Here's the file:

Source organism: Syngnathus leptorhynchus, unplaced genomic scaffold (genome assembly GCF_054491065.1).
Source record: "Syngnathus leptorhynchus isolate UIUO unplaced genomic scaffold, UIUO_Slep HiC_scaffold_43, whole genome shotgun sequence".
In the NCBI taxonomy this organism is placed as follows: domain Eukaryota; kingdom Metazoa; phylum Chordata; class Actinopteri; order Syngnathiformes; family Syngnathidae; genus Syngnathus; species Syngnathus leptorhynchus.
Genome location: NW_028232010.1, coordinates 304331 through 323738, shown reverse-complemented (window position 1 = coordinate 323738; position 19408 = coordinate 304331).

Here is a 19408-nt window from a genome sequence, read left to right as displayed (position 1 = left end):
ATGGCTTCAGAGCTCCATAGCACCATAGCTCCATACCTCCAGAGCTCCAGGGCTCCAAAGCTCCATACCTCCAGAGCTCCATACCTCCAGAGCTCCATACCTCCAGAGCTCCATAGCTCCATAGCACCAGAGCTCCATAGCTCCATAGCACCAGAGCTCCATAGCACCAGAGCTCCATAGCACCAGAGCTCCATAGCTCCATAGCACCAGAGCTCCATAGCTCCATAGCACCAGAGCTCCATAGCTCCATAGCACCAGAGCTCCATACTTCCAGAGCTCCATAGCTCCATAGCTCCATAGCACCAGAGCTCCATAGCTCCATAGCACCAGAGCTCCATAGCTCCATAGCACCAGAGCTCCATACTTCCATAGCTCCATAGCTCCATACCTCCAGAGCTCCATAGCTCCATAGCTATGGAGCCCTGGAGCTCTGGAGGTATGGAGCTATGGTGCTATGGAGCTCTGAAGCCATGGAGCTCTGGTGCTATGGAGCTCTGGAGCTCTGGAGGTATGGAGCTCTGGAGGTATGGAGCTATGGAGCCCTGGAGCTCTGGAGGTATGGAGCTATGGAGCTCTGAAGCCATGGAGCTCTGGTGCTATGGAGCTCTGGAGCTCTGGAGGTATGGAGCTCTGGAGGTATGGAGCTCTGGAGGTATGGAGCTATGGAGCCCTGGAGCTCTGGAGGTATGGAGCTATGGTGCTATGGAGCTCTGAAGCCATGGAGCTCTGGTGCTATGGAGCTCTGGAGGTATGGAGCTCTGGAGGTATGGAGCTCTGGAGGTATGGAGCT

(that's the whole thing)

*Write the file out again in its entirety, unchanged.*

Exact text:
Source organism: Syngnathus leptorhynchus, unplaced genomic scaffold (genome assembly GCF_054491065.1).
Source record: "Syngnathus leptorhynchus isolate UIUO unplaced genomic scaffold, UIUO_Slep HiC_scaffold_43, whole genome shotgun sequence".
In the NCBI taxonomy this organism is placed as follows: domain Eukaryota; kingdom Metazoa; phylum Chordata; class Actinopteri; order Syngnathiformes; family Syngnathidae; genus Syngnathus; species Syngnathus leptorhynchus.
Genome location: NW_028232010.1, coordinates 304331 through 323738, shown reverse-complemented (window position 1 = coordinate 323738; position 19408 = coordinate 304331).

Here is a 19408-nt window from a genome sequence, read left to right as displayed (position 1 = left end):
ATGGCTTCAGAGCTCCATAGCACCATAGCTCCATACCTCCAGAGCTCCAGGGCTCCAAAGCTCCATACCTCCAGAGCTCCATACCTCCAGAGCTCCATACCTCCAGAGCTCCATAGCTCCATAGCACCAGAGCTCCATAGCTCCATAGCACCAGAGCTCCATAGCACCAGAGCTCCATAGCACCAGAGCTCCATAGCTCCATAGCACCAGAGCTCCATAGCTCCATAGCACCAGAGCTCCATAGCTCCATAGCACCAGAGCTCCATACTTCCAGAGCTCCATAGCTCCATAGCTCCATAGCACCAGAGCTCCATAGCTCCATAGCACCAGAGCTCCATAGCTCCATAGCACCAGAGCTCCATACTTCCATAGCTCCATAGCTCCATACCTCCAGAGCTCCATAGCTCCATAGCTATGGAGCCCTGGAGCTCTGGAGGTATGGAGCTATGGTGCTATGGAGCTCTGAAGCCATGGAGCTCTGGTGCTATGGAGCTCTGGAGCTCTGGAGGTATGGAGCTCTGGAGGTATGGAGCTATGGAGCCCTGGAGCTCTGGAGGTATGGAGCTATGGAGCTCTGAAGCCATGGAGCTCTGGTGCTATGGAGCTCTGGAGCTCTGGAGGTATGGAGCTCTGGAGGTATGGAGCTCTGGAGGTATGGAGCTATGGAGCCCTGGAGCTCTGGAGGTATGGAGCTATGGTGCTATGGAGCTCTGAAGCCATGGAGCTCTGGTGCTATGGAGCTCTGGAGGTATGGAGCTCTGGAGGTATGGAGCTCTGGAGGTATGGAGCT